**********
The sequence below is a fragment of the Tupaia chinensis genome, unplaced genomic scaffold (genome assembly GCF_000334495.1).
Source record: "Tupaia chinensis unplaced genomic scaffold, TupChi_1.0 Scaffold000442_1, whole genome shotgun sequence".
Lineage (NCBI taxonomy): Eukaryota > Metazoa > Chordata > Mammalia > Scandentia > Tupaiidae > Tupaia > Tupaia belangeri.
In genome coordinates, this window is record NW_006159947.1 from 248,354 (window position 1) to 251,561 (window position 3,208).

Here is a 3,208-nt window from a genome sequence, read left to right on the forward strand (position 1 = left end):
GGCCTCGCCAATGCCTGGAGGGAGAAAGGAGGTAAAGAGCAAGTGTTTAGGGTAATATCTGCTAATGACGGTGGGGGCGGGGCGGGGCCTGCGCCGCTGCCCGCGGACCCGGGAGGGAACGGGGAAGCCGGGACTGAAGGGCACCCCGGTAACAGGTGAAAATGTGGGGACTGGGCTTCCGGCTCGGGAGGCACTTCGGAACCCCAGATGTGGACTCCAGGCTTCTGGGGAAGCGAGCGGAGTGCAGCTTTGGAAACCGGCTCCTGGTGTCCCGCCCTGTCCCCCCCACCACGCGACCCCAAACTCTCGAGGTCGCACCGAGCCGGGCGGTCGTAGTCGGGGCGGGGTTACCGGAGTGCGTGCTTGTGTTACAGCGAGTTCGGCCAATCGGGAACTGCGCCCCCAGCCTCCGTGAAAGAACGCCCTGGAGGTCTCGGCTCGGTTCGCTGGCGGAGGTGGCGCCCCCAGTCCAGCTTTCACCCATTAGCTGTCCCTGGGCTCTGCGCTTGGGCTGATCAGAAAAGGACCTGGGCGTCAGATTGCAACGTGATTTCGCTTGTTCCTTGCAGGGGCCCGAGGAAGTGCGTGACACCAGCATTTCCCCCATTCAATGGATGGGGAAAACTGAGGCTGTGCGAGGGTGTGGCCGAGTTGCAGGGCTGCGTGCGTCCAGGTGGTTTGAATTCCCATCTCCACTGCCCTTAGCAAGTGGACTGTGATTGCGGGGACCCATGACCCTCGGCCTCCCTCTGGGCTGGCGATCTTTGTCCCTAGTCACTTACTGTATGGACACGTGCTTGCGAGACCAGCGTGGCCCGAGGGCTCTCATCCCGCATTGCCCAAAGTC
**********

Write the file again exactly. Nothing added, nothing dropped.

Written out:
The sequence below is a fragment of the Tupaia chinensis genome, unplaced genomic scaffold (genome assembly GCF_000334495.1).
Source record: "Tupaia chinensis unplaced genomic scaffold, TupChi_1.0 Scaffold000442_1, whole genome shotgun sequence".
Lineage (NCBI taxonomy): Eukaryota > Metazoa > Chordata > Mammalia > Scandentia > Tupaiidae > Tupaia > Tupaia belangeri.
In genome coordinates, this window is record NW_006159947.1 from 248,354 (window position 1) to 251,561 (window position 3,208).

Here is a 3,208-nt window from a genome sequence, read left to right on the forward strand (position 1 = left end):
GGCCTCGCCAATGCCTGGAGGGAGAAAGGAGGTAAAGAGCAAGTGTTTAGGGTAATATCTGCTAATGACGGTGGGGGCGGGGCGGGGCCTGCGCCGCTGCCCGCGGACCCGGGAGGGAACGGGGAAGCCGGGACTGAAGGGCACCCCGGTAACAGGTGAAAATGTGGGGACTGGGCTTCCGGCTCGGGAGGCACTTCGGAACCCCAGATGTGGACTCCAGGCTTCTGGGGAAGCGAGCGGAGTGCAGCTTTGGAAACCGGCTCCTGGTGTCCCGCCCTGTCCCCCCCACCACGCGACCCCAAACTCTCGAGGTCGCACCGAGCCGGGCGGTCGTAGTCGGGGCGGGGTTACCGGAGTGCGTGCTTGTGTTACAGCGAGTTCGGCCAATCGGGAACTGCGCCCCCAGCCTCCGTGAAAGAACGCCCTGGAGGTCTCGGCTCGGTTCGCTGGCGGAGGTGGCGCCCCCAGTCCAGCTTTCACCCATTAGCTGTCCCTGGGCTCTGCGCTTGGGCTGATCAGAAAAGGACCTGGGCGTCAGATTGCAACGTGATTTCGCTTGTTCCTTGCAGGGGCCCGAGGAAGTGCGTGACACCAGCATTTCCCCCATTCAATGGATGGGGAAAACTGAGGCTGTGCGAGGGTGTGGCCGAGTTGCAGGGCTGCGTGCGTCCAGGTGGTTTGAATTCCCATCTCCACTGCCCTTAGCAAGTGGACTGTGATTGCGGGGACCCATGACCCTCGGCCTCCCTCTGGGCTGGCGATCTTTGTCCCTAGTCACTTACTGTATGGACACGTGCTTGCGAGACCAGCGTGGCCCGAGGGCTCTCATCCCGCATTGCCCAAAGTC